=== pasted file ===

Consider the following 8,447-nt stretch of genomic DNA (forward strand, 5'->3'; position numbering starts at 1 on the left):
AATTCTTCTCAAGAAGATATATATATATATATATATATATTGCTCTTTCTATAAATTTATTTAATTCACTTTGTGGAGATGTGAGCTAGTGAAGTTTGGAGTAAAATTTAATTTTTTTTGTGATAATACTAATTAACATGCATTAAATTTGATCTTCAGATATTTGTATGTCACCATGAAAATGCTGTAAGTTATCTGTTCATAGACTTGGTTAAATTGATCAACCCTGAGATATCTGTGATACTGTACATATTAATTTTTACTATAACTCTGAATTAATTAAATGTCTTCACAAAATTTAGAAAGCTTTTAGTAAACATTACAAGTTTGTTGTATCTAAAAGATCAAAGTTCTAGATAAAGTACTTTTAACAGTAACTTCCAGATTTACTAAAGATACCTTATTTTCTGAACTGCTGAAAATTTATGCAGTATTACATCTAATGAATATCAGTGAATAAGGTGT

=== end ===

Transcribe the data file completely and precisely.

Consider the following 8,447-nt stretch of genomic DNA (forward strand, 5'->3'; position numbering starts at 1 on the left):
AATTCTTCTCAAGAAGATATATATATATATATATATATATTGCTCTTTCTATAAATTTATTTAATTCACTTTGTGGAGATGTGAGCTAGTGAAGTTTGGAGTAAAATTTAATTTTTTTTGTGATAATACTAATTAACATGCATTAAATTTGATCTTCAGATATTTGTATGTCACCATGAAAATGCTGTAAGTTATCTGTTCATAGACTTGGTTAAATTGATCAACCCTGAGATATCTGTGATACTGTACATATTAATTTTTACTATAACTCTGAATTAATTAAATGTCTTCACAAAATTTAGAAAGCTTTTAGTAAACATTACAAGTTTGTTGTATCTAAAAGATCAAAGTTCTAGATAAAGTACTTTTAACAGTAACTTCCAGATTTACTAAAGATACCTTATTTTCTGAACTGCTGAAAATTTATGCAGTATTACATCTAATGAATATCAGTGAATAAGGTGT